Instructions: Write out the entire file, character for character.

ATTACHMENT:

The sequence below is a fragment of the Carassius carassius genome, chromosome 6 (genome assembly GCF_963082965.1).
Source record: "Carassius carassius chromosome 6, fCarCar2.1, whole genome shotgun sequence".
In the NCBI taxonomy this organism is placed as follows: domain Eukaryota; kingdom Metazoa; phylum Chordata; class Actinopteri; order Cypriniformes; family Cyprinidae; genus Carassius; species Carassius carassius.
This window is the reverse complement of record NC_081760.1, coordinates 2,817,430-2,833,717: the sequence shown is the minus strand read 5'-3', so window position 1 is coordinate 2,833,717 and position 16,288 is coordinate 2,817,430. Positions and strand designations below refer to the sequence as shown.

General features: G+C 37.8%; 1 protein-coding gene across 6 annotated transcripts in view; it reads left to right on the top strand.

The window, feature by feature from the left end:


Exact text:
The sequence below is a fragment of the Carassius carassius genome, chromosome 6 (genome assembly GCF_963082965.1).
Source record: "Carassius carassius chromosome 6, fCarCar2.1, whole genome shotgun sequence".
In the NCBI taxonomy this organism is placed as follows: domain Eukaryota; kingdom Metazoa; phylum Chordata; class Actinopteri; order Cypriniformes; family Cyprinidae; genus Carassius; species Carassius carassius.
This window is the reverse complement of record NC_081760.1, coordinates 2,817,430-2,833,717: the sequence shown is the minus strand read 5'-3', so window position 1 is coordinate 2,833,717 and position 16,288 is coordinate 2,817,430. Positions and strand designations below refer to the sequence as shown.

General features: G+C 37.8%; 1 protein-coding gene across 6 annotated transcripts in view; it reads left to right on the top strand.

The window, feature by feature from the left end: